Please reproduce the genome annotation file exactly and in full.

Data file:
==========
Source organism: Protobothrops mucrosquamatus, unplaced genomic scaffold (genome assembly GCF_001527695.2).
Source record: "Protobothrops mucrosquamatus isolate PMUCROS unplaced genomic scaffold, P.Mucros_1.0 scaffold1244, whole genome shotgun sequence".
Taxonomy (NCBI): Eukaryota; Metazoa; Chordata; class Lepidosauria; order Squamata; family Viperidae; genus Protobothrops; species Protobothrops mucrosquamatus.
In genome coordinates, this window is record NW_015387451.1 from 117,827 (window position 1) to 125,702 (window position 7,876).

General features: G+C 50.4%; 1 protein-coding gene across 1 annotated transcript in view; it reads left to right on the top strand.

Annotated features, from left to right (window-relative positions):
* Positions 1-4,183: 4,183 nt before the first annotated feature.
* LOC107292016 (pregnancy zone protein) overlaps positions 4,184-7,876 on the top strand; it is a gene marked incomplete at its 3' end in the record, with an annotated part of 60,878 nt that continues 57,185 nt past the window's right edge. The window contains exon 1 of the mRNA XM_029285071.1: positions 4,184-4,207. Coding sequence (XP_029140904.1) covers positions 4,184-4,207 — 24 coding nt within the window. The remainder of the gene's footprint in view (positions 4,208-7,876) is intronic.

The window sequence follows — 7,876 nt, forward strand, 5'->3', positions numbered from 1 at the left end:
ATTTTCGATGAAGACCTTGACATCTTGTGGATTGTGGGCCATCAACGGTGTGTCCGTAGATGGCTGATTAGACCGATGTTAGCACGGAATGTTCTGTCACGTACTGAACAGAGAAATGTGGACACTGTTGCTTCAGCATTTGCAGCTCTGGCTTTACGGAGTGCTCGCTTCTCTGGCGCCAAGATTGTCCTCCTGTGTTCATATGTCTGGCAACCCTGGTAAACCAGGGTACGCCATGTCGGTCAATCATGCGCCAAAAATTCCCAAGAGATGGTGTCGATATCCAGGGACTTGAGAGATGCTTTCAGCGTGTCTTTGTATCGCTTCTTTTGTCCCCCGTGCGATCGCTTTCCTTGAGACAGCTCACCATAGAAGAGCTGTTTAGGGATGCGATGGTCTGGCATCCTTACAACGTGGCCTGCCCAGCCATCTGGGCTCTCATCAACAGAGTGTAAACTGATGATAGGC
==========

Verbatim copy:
Source organism: Protobothrops mucrosquamatus, unplaced genomic scaffold (genome assembly GCF_001527695.2).
Source record: "Protobothrops mucrosquamatus isolate PMUCROS unplaced genomic scaffold, P.Mucros_1.0 scaffold1244, whole genome shotgun sequence".
Taxonomy (NCBI): Eukaryota; Metazoa; Chordata; class Lepidosauria; order Squamata; family Viperidae; genus Protobothrops; species Protobothrops mucrosquamatus.
In genome coordinates, this window is record NW_015387451.1 from 117,827 (window position 1) to 125,702 (window position 7,876).

General features: G+C 50.4%; 1 protein-coding gene across 1 annotated transcript in view; it reads left to right on the top strand.

Annotated features, from left to right (window-relative positions):
* Positions 1-4,183: 4,183 nt before the first annotated feature.
* LOC107292016 (pregnancy zone protein) overlaps positions 4,184-7,876 on the top strand; it is a gene marked incomplete at its 3' end in the record, with an annotated part of 60,878 nt that continues 57,185 nt past the window's right edge. The window contains exon 1 of the mRNA XM_029285071.1: positions 4,184-4,207. Coding sequence (XP_029140904.1) covers positions 4,184-4,207 — 24 coding nt within the window. The remainder of the gene's footprint in view (positions 4,208-7,876) is intronic.

The window sequence follows — 7,876 nt, forward strand, 5'->3', positions numbered from 1 at the left end:
ATTTTCGATGAAGACCTTGACATCTTGTGGATTGTGGGCCATCAACGGTGTGTCCGTAGATGGCTGATTAGACCGATGTTAGCACGGAATGTTCTGTCACGTACTGAACAGAGAAATGTGGACACTGTTGCTTCAGCATTTGCAGCTCTGGCTTTACGGAGTGCTCGCTTCTCTGGCGCCAAGATTGTCCTCCTGTGTTCATATGTCTGGCAACCCTGGTAAACCAGGGTACGCCATGTCGGTCAATCATGCGCCAAAAATTCCCAAGAGATGGTGTCGATATCCAGGGACTTGAGAGATGCTTTCAGCGTGTCTTTGTATCGCTTCTTTTGTCCCCCGTGCGATCGCTTTCCTTGAGACAGCTCACCATAGAAGAGCTGTTTAGGGATGCGATGGTCTGGCATCCTTACAACGTGGCCTGCCCAGCCATCTGGGCTCTCATCAACAGAGTGTAAACTGATGATAGGC